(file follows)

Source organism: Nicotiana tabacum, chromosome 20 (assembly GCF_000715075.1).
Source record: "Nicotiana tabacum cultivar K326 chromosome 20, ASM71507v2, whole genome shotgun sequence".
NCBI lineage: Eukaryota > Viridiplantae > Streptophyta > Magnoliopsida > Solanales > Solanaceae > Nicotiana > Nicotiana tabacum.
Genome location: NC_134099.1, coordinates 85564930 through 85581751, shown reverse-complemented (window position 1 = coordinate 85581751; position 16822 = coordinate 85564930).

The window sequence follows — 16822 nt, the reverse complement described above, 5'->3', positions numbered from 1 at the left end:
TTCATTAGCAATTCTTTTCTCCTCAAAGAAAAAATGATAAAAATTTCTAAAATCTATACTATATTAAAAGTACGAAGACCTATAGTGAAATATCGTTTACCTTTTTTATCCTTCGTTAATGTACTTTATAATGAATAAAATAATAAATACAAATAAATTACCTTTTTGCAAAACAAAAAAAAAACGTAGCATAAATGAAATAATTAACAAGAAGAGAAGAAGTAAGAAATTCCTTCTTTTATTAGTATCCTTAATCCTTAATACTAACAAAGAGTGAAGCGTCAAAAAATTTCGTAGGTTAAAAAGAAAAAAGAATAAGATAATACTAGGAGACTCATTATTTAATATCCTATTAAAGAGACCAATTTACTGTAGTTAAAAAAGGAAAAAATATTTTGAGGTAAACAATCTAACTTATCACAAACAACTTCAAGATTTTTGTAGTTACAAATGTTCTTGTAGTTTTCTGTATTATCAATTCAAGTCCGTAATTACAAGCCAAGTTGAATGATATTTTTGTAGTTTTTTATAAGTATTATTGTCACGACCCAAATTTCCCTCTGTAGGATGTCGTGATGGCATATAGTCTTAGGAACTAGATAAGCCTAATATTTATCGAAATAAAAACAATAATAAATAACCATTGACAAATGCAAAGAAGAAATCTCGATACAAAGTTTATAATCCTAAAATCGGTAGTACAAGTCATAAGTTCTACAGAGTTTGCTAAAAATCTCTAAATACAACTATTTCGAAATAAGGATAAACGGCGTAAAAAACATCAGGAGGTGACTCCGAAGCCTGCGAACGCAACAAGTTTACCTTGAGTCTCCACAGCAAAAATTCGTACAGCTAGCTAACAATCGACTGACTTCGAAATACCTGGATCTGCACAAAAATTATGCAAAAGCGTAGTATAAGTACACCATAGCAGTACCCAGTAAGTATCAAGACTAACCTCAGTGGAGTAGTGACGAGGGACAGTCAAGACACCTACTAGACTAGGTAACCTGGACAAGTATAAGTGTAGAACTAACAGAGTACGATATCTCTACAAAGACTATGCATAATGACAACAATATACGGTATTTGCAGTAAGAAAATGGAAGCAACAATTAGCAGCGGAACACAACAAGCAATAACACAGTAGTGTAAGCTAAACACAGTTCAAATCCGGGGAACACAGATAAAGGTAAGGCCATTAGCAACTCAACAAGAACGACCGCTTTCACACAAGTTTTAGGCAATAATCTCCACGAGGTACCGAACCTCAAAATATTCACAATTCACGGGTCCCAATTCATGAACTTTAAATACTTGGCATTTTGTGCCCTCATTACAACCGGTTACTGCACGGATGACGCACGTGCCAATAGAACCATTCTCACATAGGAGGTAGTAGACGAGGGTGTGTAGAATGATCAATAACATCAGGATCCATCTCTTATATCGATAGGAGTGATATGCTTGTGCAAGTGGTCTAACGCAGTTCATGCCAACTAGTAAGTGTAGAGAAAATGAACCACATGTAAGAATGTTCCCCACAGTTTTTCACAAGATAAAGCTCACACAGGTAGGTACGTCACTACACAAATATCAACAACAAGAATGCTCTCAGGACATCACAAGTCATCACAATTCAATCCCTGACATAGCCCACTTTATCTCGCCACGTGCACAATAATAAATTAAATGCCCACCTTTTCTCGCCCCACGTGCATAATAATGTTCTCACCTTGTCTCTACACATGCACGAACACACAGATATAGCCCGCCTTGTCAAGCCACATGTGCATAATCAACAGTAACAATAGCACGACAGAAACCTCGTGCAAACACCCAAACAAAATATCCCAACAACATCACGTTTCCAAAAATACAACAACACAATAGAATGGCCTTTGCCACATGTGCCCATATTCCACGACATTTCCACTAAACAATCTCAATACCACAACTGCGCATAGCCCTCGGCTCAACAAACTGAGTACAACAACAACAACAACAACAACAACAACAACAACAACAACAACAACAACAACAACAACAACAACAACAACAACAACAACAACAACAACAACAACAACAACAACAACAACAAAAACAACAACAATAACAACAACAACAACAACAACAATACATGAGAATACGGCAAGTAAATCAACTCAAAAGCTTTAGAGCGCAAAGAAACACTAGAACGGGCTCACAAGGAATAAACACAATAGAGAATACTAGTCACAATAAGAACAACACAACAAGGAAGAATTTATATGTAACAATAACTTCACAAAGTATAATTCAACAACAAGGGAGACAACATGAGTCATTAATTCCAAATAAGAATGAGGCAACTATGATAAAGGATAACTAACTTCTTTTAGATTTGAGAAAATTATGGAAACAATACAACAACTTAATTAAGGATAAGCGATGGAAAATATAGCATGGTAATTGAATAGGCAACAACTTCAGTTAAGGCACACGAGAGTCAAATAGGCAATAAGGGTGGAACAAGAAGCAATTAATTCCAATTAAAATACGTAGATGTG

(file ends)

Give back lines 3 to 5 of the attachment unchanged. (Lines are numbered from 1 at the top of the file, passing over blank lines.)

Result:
NCBI lineage: Eukaryota > Viridiplantae > Streptophyta > Magnoliopsida > Solanales > Solanaceae > Nicotiana > Nicotiana tabacum.
Genome location: NC_134099.1, coordinates 85564930 through 85581751, shown reverse-complemented (window position 1 = coordinate 85581751; position 16822 = coordinate 85564930).

The window sequence follows — 16822 nt, the reverse complement described above, 5'->3', positions numbered from 1 at the left end: